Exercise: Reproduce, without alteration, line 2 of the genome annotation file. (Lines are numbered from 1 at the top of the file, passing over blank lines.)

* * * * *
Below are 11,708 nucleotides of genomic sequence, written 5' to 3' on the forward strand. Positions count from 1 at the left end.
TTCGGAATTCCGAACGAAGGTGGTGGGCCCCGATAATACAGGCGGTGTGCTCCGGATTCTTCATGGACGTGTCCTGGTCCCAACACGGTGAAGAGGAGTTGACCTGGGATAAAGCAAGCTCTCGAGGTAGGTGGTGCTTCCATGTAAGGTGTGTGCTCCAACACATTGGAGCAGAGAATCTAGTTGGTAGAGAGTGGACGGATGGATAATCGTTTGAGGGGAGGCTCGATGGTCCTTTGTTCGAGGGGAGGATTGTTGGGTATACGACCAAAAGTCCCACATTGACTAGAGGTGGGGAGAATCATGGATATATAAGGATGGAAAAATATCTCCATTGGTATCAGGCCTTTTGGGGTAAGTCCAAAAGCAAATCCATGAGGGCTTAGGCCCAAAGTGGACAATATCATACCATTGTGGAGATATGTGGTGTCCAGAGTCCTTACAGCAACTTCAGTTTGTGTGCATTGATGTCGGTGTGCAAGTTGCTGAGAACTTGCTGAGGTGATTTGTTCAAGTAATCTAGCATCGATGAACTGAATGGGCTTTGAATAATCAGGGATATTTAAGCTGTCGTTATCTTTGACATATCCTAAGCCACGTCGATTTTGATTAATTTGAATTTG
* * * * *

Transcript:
TTCGGAATTCCGAACGAAGGTGGTGGGCCCCGATAATACAGGCGGTGTGCTCCGGATTCTTCATGGACGTGTCCTGGTCCCAACACGGTGAAGAGGAGTTGACCTGGGATAAAGCAAGCTCTCGAGGTAGGTGGTGCTTCCATGTAAGGTGTGTGCTCCAACACATTGGAGCAGAGAATCTAGTTGGTAGAGAGTGGACGGATGGATAATCGTTTGAGGGGAGGCTCGATGGTCCTTTGTTCGAGGGGAGGATTGTTGGGTATACGACCAAAAGTCCCACATTGACTAGAGGTGGGGAGAATCATGGATATATAAGGATGGAAAAATATCTCCATTGGTATCAGGCCTTTTGGGGTAAGTCCAAAAGCAAATCCATGAGGGCTTAGGCCCAAAGTGGACAATATCATACCATTGTGGAGATATGTGGTGTCCAGAGTCCTTACAGCAACTTCAGTTTGTGTGCATTGATGTCGGTGTGCAAGTTGCTGAGAACTTGCTGAGGTGATTTGTTCAAGTAATCTAGCATCGATGAACTGAATGGGCTTTGAATAATCAGGGATATTTAAGCTGTCGTTATCTTTGACATATCCTAAGCCACGTCGATTTTGATTAATTTGAATTTG